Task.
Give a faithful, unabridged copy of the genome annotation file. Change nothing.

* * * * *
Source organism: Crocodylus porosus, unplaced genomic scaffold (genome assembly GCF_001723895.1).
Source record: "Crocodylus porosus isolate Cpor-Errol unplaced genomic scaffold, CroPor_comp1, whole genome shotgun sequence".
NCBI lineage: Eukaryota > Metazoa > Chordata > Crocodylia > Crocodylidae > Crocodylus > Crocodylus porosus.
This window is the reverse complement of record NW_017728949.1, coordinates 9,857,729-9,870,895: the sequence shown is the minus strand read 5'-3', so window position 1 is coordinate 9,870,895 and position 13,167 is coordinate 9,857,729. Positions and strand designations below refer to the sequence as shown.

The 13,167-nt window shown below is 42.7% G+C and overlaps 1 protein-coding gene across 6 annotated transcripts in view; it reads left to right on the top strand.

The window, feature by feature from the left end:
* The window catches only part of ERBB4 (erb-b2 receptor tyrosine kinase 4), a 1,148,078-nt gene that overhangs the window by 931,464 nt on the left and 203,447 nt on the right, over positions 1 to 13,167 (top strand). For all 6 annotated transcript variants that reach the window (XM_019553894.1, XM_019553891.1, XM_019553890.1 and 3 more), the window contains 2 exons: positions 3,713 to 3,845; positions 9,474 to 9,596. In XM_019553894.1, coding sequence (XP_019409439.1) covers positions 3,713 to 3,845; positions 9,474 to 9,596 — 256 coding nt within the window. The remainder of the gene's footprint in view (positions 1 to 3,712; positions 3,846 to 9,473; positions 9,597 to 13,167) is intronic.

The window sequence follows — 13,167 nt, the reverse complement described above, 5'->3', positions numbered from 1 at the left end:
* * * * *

Source organism: Crocodylus porosus, unplaced genomic scaffold (genome assembly GCF_001723895.1).
Source record: "Crocodylus porosus isolate Cpor-Errol unplaced genomic scaffold, CroPor_comp1, whole genome shotgun sequence".
NCBI lineage: Eukaryota > Metazoa > Chordata > Crocodylia > Crocodylidae > Crocodylus > Crocodylus porosus.
This window is the reverse complement of record NW_017728949.1, coordinates 9,857,729-9,870,895: the sequence shown is the minus strand read 5'-3', so window position 1 is coordinate 9,870,895 and position 13,167 is coordinate 9,857,729. Positions and strand designations below refer to the sequence as shown.

The 13,167-nt window shown below is 42.7% G+C and overlaps 1 protein-coding gene across 6 annotated transcripts in view; it reads left to right on the top strand.

The window, feature by feature from the left end:
* The window catches only part of ERBB4 (erb-b2 receptor tyrosine kinase 4), a 1,148,078-nt gene that overhangs the window by 931,464 nt on the left and 203,447 nt on the right, over positions 1 to 13,167 (top strand). For all 6 annotated transcript variants that reach the window (XM_019553894.1, XM_019553891.1, XM_019553890.1 and 3 more), the window contains 2 exons: positions 3,713 to 3,845; positions 9,474 to 9,596. In XM_019553894.1, coding sequence (XP_019409439.1) covers positions 3,713 to 3,845; positions 9,474 to 9,596 — 256 coding nt within the window. The remainder of the gene's footprint in view (positions 1 to 3,712; positions 3,846 to 9,473; positions 9,597 to 13,167) is intronic.

The window sequence follows — 13,167 nt, the reverse complement described above, 5'->3', positions numbered from 1 at the left end: